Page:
Benedict XVI: a traditionalist, yet more in tune with the realities of this age than his predecessor

 23rd November, 2010

[Benedict XVI] There may be a basis in the case of some individuals, as perhaps when a male prostitute uses a condom, where this can be a first step in the direction of a moralisation, a first assumption of responsibility, on the way toward recovering an awareness that not everything is allowed and that one cannot do whatever one wants […]

[Peter Seewald] Are you saying, then, that the Catholic Church is actually not opposed in principle to the use of condoms?

[B. XVI] She of course does not regard it as a real or moral solution, but, in this or that case, there can be nonetheless, in the intention of reducing the risk of infection, a first step in a movement toward a different way, a more human way, of living sexuality.

Benedict XVI to Peter Seewald, quoted by Damian Thompson in the Daily Telegraph1

This is huge: one of those events so huge that a very short comment is sufficient to grasp their massive significance. Whatever the Pope’s enemies, be they conservative bigots or hate-filled so-called ‘liberals’ may rant or say. Despite — or perhaps because of — his advanced age, the Pope has shown, in his forthcoming book Light of the World: The Pope, the Church and The Signs Of The Times, how much more he is in tune with the realities of this century than were his superficially more ‘modernist’ predecessors. The attention he has rightly given to continuity, by embarking on a restoration of the traditional mass, demonstrates that he instinctively knows it will be more popular with worshippers — and, more importantly still, potential worshippers — than the demonstrably hideous, vacuous and ultimately meaningless liturgy that took its place after 1969.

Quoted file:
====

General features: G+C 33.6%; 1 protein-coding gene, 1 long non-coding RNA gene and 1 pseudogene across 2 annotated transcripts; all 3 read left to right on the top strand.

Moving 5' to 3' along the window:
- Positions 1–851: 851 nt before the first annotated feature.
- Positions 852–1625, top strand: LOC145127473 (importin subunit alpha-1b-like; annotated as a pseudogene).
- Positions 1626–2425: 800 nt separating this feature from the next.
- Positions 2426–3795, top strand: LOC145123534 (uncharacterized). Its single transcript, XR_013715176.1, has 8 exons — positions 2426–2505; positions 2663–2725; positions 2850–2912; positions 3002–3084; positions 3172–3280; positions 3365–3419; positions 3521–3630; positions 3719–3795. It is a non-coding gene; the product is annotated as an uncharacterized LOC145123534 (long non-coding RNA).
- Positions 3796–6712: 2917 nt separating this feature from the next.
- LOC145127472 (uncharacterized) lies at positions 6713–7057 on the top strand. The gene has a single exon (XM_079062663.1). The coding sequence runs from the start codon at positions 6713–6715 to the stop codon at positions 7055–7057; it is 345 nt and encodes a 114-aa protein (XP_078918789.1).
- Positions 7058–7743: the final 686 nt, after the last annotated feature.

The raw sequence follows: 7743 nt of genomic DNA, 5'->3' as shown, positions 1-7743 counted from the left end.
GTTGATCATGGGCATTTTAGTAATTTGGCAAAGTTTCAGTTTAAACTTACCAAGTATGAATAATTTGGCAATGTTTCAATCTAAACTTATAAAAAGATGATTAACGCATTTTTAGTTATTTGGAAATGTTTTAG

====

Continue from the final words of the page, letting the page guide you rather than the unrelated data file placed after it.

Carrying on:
Now, by adapting Humanae vitae to the horrors of an age in which sexual intercourse can carry a death sentence, he has done what his predecessor, John Paul II, should have done and, to his eternal shame, never did: Benedict XVI has reaffirmed that the Church’s primary mission is to preserve God’s most precious gift to us, life — in this world and the next. It says something for the twisted nature of post-Conciliar theology that it has taken so long to understand this.

  1. The Daily Telegraph article is no longer online, but the Pope’s interview was widely discussed at the time, including by the National Catholic Register↩︎